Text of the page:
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What Makes A Podcast A Great Podcast?

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I will be traveling in a few days to spend several days with a well known SEO speaker and author friend who invited me out to conduct a series of podcasts on UX, SEO, accessibility and everything in between. I won't say who that person is until we get into the formal promo side of things.

 

It's been years since I did a podcast. I believe my first one was with Eric Enge, years ago. I've been on Webmaster Radio (when it was called that) many times, and of course, video interviews at conferences.

 

Podcasts are still fairly new to me as a user. I tend to go for visuals like video and am still a book lover. I want to do a great job at this and am seeking your pointers both as listeners and doers.

 

What makes a podcast really rock?

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If a person is being interviewed, that person knows the questions in advance and prepares kickass answers for them.

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What EGOL said. A great podcast as with most multimedia is scripted at least in part but must come across as ex tempore.

 

It is critical that answers not ramble. With only audio cues think Hemingway - simple, direct. while still being yourself !!! :)

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I very rarely listen to podcasts. They are usually too much bugle-playing, chest-thumping, kissing, and ads up front, too much yada yada and chit chat throughout. There is often so much yada yada and chit chat that I start thinking about other things and miss the important message.

 

I would like to see podcasts that get right to the focus, stay there, and don't waste my time.

 

If it is an important podcast, I don't want to listen to it in my car. I want to give it my full attention and take notes.

 

Maybe I am looking for "education" in podcasts, and the producers are thinking I want "lite entertainment"?

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A lot of people think of podcasts as radio talk show. Done right that type can be both but typically sadly they become babble and as you say light entertainment. The hosts too often think of themselves as personalities/celebrities interviewing personalities/celebrities.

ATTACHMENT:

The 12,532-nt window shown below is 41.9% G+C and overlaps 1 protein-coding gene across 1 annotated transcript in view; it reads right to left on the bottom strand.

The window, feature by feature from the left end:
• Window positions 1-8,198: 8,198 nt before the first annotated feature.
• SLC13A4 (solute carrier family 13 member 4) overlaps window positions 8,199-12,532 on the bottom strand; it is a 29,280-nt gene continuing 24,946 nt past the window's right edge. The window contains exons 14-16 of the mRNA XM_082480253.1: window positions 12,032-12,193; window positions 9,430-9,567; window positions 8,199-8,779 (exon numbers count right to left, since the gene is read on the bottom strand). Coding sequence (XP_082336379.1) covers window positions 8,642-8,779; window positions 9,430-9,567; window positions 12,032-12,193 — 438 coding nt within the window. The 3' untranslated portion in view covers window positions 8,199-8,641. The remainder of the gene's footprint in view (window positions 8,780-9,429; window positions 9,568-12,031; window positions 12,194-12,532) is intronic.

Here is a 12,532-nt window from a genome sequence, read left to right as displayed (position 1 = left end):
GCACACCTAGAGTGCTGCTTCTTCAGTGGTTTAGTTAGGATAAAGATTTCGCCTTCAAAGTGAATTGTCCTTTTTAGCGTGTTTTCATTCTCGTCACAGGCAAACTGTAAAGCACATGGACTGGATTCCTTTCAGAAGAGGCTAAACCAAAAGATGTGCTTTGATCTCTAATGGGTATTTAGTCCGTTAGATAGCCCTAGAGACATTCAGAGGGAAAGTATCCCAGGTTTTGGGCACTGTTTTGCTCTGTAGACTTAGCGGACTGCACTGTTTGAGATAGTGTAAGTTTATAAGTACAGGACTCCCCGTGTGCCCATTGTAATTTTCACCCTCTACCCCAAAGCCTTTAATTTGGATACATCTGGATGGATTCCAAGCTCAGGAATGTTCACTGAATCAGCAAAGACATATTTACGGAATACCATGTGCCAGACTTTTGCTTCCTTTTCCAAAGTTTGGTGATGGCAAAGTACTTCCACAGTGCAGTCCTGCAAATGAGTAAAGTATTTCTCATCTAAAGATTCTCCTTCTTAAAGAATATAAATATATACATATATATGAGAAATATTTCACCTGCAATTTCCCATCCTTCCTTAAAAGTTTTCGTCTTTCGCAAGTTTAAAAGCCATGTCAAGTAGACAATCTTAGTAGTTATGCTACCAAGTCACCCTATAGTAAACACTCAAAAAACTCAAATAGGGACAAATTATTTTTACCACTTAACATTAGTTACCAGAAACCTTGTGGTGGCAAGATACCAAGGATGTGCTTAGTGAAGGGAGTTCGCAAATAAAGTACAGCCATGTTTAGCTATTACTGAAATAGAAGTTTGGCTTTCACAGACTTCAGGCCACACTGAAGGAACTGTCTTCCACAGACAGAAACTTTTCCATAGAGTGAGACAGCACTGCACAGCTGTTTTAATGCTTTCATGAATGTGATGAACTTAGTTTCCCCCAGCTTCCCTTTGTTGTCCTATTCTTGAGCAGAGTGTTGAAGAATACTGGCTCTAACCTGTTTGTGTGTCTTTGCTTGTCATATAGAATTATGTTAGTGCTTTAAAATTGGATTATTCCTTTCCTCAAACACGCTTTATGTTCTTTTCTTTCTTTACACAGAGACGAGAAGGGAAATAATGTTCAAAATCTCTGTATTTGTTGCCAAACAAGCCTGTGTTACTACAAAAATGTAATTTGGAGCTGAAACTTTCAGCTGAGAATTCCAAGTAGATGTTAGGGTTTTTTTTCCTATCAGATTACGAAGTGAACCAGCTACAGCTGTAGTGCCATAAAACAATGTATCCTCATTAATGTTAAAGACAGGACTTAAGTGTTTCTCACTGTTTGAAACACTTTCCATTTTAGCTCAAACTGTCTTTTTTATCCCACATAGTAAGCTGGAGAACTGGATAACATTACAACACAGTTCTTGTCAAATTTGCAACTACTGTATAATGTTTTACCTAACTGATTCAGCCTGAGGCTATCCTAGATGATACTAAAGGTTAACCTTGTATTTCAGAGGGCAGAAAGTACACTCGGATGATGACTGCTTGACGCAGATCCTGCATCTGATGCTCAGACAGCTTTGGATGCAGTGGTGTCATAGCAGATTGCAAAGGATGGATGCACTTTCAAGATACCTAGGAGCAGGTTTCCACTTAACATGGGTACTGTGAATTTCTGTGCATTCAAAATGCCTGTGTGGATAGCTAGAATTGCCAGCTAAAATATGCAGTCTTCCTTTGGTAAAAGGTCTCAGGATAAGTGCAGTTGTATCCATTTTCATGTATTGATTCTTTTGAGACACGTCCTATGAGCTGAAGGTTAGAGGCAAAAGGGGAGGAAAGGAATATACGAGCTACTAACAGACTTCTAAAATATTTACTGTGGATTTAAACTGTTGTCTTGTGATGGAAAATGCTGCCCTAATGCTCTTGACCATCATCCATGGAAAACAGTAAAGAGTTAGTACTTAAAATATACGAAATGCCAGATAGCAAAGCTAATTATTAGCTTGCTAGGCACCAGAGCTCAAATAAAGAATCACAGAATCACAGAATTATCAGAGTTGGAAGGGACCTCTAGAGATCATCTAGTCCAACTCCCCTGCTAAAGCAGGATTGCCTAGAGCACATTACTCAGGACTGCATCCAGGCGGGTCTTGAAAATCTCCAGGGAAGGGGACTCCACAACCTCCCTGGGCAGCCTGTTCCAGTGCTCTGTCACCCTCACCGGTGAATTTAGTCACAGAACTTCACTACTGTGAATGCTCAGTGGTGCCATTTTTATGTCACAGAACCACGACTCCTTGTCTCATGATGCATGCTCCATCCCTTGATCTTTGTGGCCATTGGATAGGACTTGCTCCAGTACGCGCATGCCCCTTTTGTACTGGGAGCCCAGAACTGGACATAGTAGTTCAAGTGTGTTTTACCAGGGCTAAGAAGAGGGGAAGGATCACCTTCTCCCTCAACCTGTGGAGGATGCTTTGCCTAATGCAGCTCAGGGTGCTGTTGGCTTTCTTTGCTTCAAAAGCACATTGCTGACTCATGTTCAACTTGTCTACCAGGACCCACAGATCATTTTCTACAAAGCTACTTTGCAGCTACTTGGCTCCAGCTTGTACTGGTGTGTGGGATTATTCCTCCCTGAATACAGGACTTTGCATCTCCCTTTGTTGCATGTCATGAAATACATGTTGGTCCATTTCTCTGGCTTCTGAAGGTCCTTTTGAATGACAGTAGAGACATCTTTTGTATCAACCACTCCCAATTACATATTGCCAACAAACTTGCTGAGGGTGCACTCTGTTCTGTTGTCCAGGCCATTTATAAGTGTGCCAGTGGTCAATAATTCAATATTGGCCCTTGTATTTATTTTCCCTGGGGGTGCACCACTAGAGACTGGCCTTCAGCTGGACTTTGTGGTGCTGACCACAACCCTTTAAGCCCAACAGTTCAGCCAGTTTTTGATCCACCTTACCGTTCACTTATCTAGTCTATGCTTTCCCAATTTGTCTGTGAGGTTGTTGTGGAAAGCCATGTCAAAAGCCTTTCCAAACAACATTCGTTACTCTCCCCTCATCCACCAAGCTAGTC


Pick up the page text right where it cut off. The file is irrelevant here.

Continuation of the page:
Frankly, interviews are the hardest to get 'right' especially if recorded live.

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I'll never listen to a podcast. I need multimedia, pictures, video and the like. I did have one site contact me. We exchanged ideas, points to cover in an outline. Sent it back and forth a few times. Worked out well, but I lost the outline when it came time to record it...oops. Mine was educational. Got a do follow link from it and some good traffic for a few days.

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I wonder how a combo of a podcast and blog post with images would work? (Just thinking out loud...)

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I like that idea better than the a podcast alone. The audience will have visuals and the presenters can refer to them as they speak.

 

The publisher will have a page where visitors can listen to the podcast, see the visuals, and be attracted to them through search - especially if a transcript is published on the page.

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Most of my multimedia is more documentary info although there are a few interviews. I don't do podcast only which is rather different from most. Typically I create a storyboard which is transformed into a slideshow with optional audio enhancement that is also offered as a stream or download podcast. For perhaps half a video version is then produced.